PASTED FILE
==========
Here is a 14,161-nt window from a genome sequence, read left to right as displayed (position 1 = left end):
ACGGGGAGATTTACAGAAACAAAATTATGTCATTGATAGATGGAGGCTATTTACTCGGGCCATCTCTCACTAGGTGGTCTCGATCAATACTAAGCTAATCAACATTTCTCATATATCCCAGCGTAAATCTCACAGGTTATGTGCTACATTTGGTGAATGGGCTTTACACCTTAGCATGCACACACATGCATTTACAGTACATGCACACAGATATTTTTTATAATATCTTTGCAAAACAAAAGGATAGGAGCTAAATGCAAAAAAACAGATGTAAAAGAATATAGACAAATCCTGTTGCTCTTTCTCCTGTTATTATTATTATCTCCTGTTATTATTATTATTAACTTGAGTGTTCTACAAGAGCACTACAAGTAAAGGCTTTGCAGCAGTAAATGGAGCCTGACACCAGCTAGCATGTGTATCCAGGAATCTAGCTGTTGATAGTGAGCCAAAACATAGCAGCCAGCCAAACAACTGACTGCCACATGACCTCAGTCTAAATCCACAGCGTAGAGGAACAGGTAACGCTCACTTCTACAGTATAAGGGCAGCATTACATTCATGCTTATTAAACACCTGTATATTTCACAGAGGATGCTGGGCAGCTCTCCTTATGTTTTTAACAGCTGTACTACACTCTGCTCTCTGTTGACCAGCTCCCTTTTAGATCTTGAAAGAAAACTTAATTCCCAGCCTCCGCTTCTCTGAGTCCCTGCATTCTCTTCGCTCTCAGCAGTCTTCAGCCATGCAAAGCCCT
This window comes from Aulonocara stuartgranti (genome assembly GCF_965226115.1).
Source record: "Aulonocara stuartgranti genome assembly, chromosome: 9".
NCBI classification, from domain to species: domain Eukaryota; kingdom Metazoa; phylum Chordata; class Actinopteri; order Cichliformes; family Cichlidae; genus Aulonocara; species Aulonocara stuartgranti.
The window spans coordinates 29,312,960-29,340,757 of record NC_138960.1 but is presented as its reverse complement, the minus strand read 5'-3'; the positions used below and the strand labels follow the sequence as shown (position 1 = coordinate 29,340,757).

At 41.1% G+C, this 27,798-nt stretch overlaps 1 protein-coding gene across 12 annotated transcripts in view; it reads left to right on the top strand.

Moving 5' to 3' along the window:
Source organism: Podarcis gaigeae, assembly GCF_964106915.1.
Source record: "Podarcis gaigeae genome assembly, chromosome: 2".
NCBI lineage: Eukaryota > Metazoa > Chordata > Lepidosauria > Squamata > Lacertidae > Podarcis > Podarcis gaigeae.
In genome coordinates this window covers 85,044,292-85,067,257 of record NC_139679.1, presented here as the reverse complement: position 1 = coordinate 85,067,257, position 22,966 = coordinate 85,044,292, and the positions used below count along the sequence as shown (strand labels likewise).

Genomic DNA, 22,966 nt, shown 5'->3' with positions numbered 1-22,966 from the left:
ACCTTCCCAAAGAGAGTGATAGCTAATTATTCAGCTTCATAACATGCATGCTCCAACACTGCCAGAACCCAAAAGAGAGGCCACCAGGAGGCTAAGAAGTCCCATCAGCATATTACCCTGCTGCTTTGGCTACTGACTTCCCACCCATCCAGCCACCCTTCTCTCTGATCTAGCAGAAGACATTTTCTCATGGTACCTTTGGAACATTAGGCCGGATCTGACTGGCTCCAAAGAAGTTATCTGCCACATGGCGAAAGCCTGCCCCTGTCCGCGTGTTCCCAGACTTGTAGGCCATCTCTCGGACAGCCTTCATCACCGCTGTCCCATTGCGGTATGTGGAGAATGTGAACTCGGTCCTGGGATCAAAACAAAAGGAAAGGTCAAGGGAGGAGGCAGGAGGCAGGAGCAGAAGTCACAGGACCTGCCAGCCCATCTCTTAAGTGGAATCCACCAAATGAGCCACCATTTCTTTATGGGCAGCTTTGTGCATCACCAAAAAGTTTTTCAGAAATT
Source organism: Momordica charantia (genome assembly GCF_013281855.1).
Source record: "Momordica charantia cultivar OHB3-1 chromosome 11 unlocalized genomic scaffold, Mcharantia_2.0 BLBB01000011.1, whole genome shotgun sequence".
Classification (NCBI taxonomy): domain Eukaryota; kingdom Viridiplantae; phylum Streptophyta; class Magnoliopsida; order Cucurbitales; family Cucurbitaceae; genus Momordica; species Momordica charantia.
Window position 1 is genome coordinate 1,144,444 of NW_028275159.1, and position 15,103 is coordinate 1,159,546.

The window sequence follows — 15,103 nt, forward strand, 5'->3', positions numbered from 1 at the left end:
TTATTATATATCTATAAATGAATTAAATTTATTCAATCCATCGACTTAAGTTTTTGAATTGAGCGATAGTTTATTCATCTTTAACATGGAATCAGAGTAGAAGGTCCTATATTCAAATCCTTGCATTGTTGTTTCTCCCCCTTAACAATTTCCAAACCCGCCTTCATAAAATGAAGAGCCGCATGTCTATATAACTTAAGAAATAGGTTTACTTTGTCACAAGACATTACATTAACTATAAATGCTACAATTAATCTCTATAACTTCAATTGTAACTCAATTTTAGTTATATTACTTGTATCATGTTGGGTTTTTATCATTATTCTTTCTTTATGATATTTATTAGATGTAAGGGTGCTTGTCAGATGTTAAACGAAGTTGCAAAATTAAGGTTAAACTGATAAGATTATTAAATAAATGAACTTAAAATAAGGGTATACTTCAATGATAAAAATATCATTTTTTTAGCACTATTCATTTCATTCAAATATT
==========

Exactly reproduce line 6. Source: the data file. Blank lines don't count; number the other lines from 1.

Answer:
The window spans coordinates 29,312,960-29,340,757 of record NC_138960.1 but is presented as its reverse complement, the minus strand read 5'-3'; the positions used below and the strand labels follow the sequence as shown (position 1 = coordinate 29,340,757).